"I came to the UK from Turkey in June 2015 on a Business Person Visa which meant that I could only work as a self-employed person doing contract work. I was referred to a job in a British/Turkish company and began working as a contractor in the marketing department."
Back in Turkey I had been very open about my sexuality, working in events, and I saw no reason to be any different in this job. Being a contractor I, of course, was not entitled to the same employment rights as employees but I had no other option. All the staff in this part of the company were Turkish and my immediate line manager was a Turkish woman. An element of the Turkish work culture is presenteeism – being accountable for every minute of the working day. And this happened here, even though, as a contractor, I should have essentially been in charge of my own time-keeping. My line manager would make occasional digs about my homosexuality, like ‘I know you being gay you like to talk to people, but you talk too much with the other departments’, or one time when I complimented a male colleague on his trousers she asked me if I was ‘hitting on him’, but I could cope with that.
In the summer of 2016 I was diagnosed with HIV. Turkey is largely uninformed about HIV, indeed the different between HIV and AIDS is mostly unknown, so it is most often referred to as AIDS. There are high levels of infection rates, particularly amongst straight people, because there have been no awareness campaigns. Employers can ask questions about a future employee’s HIV status and anonymous testing clinics were only opened in 2015. It was in this culture that I shared the information about my HIV status with my line manager because I needed to take time off for hospital appointments and blood tests. Her response to me was that if I hadn’t moved to London I wouldn’t have got AIDS (I didn’t have AIDS; I was HIV+). After that she would keep on asking me questions like ‘who did you get it from?’, ‘who did you have sex with?’, ‘how did you do this to yourself?’ and so on.
My mental health was hard hit by my diagnosis and her questions. I had set an alarm on my phone to take my meds at 11am each day. My line manager had told me not tell anybody else about my status, so I couldn’t tell people why my alarm would ring at that time. If I was in a meeting when the alarm went off I would have to excuse myself to go and take my tablets. I felt very vulnerable: gay, HIV+ and an immigrant. Again, in Turkey, mental health is not recognised as an issue. I couldn’t quit my work. I only took one day off sick. I tried to cope as best as I could. I had been promoted twice and there were those at work who were envious of my success. The Turkish workplace is very hierarchical and some clearly felt threatened by my accomplishments. It was then that I approached Terrence Higgins Trust for some support.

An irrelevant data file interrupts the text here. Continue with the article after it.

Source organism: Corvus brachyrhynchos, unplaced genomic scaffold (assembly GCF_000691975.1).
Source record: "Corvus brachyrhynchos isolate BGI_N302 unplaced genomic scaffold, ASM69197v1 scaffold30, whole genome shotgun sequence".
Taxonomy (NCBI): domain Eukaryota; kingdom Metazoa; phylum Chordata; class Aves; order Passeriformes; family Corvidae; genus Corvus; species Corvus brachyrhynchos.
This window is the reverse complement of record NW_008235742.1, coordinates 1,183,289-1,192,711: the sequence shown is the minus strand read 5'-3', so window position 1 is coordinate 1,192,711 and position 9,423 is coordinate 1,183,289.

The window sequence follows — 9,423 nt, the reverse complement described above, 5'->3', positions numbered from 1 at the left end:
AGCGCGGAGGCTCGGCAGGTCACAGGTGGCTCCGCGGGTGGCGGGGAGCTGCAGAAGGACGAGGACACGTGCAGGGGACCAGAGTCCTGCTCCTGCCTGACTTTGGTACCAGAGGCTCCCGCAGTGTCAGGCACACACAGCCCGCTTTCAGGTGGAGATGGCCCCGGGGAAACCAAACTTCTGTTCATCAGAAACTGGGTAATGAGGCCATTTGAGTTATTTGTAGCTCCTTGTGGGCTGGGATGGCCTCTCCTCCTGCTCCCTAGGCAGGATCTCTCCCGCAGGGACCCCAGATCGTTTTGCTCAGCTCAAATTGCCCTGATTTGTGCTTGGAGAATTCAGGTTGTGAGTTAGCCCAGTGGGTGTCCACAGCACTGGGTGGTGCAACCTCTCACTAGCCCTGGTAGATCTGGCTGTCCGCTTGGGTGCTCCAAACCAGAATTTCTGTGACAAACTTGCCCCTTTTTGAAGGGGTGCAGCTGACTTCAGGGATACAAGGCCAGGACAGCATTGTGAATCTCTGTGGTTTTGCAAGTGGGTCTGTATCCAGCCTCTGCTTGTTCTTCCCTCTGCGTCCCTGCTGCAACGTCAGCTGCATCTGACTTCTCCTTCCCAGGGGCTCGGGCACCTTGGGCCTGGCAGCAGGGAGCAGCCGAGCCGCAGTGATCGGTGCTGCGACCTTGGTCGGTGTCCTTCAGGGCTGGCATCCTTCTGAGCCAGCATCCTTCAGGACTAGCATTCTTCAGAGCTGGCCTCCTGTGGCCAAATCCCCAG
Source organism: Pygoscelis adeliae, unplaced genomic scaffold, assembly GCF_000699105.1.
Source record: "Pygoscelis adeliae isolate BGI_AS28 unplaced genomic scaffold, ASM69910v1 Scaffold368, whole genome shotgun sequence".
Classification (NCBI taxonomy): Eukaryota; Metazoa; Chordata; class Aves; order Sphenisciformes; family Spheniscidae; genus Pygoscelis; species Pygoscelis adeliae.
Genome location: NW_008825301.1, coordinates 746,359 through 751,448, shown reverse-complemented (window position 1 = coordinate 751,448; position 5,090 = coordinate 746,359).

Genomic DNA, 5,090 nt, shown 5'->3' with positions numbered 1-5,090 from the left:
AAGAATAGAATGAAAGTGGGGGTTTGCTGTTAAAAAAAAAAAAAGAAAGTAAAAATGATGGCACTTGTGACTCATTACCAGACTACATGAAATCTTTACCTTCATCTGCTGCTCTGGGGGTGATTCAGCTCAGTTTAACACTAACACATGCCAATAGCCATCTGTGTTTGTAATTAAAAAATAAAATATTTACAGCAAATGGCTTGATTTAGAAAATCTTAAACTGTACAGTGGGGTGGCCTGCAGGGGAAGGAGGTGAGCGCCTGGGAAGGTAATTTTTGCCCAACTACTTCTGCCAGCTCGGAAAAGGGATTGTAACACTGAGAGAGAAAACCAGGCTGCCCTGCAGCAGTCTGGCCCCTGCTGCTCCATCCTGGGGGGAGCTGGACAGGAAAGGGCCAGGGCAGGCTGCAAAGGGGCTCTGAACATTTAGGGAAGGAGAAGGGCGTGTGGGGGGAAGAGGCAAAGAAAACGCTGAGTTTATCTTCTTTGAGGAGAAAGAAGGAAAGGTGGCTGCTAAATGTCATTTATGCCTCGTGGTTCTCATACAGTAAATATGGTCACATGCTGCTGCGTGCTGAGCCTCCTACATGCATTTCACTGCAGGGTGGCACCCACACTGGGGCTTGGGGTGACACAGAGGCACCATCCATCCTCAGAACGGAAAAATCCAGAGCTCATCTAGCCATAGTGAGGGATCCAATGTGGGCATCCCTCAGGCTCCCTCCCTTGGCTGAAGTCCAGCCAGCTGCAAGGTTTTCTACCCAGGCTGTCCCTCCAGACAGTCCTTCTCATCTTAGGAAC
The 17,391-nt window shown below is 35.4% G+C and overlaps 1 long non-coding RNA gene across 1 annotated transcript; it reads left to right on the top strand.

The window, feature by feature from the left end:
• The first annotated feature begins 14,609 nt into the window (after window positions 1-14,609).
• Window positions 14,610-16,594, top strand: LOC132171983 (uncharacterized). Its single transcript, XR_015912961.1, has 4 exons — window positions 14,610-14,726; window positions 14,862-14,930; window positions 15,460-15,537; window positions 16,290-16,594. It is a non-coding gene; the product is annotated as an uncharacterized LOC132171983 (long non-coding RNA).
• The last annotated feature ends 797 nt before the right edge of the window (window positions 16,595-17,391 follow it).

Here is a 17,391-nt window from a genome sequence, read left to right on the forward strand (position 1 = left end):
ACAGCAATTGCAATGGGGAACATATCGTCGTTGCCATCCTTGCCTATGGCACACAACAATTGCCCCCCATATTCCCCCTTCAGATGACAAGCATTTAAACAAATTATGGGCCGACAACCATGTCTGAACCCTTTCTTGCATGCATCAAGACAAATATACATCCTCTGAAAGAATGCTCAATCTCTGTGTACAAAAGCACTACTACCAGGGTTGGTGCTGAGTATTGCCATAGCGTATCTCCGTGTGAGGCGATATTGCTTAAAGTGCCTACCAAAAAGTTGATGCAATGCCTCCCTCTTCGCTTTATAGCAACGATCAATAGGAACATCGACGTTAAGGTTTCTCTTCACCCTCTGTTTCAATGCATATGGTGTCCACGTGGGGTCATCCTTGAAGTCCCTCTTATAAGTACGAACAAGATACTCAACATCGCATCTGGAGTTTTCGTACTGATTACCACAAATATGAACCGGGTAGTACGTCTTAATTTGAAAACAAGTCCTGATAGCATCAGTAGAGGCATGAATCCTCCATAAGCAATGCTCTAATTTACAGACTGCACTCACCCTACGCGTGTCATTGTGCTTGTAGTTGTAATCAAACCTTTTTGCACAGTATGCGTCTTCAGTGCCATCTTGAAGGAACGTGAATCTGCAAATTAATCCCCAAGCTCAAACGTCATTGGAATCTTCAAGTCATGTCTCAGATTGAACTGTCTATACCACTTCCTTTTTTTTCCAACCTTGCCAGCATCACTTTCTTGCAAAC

And then my line manager started telling others about my status without my consent. I saw their approach to me change. People avoided me. Avoided conversations with me. Gossip is a part of Turkish culture and my line manager was clearly very good at it. I know my social media was being monitored by my workplace and I would be asked about who I was meeting, what I was doing during my free time.
In March 2018 I was accused of poor performance and was told that for ‘personal reasons’ my contract was being terminated with immediate effect. Although my contract stipulated two months’ notice they asked me to vacate the office that day, paid me the two months’ salary and paid me holiday leave I was owed. My line manager told me that she couldn’t ‘keep me there anymore’. Although it wasn’t said, I knew that it was because of my HIV status.
I couldn’t find another job for a long time, mostly because of my visa status. I wasn’t used to not working. I was angry at being kicked out of a job and scared at the thought of perhaps having to go back to Turkey. But I used the time to educate myself about HIV and about legislation surrounding the condition in the UK.
And then in December 2018 I was interviewed for a job at the Law Society. During the interview, I was asked about what I knew about the law and I explained what had happened to me in my previous job and why I had spent my time out of work informing myself about the protections offered to HIV+ people in the UK. I got the job and when I told my new manager about my status his response was ‘so what’. The Law Society were very keen to use my experiences to learn from and I delivered talks to staff about living with HIV that were well received and were very empowering. In 2020 I persuaded the Law Society to select PositivelyUK (where I now work) as their Charity of the Year.
After my contract with the Law Society ended I went back to work with another Turkish company. I was referred to them by a Turkish friend who told me not to share my HIV status with them. Six months into the contract I was asked to come into the office. This was during lockdown when everybody was working from home. I told my employers that I couldn’t leave home as I was on the vulnerable sheltering list and did not feel safe travelling to the office or indeed being in the office. They asked me why I was on the list and when I told them I was HIV+ they ended my contract.
There is clearly still a great deal of work to be done and that is why I am always happy to speak up and speak out about what it is like to be living with HIV.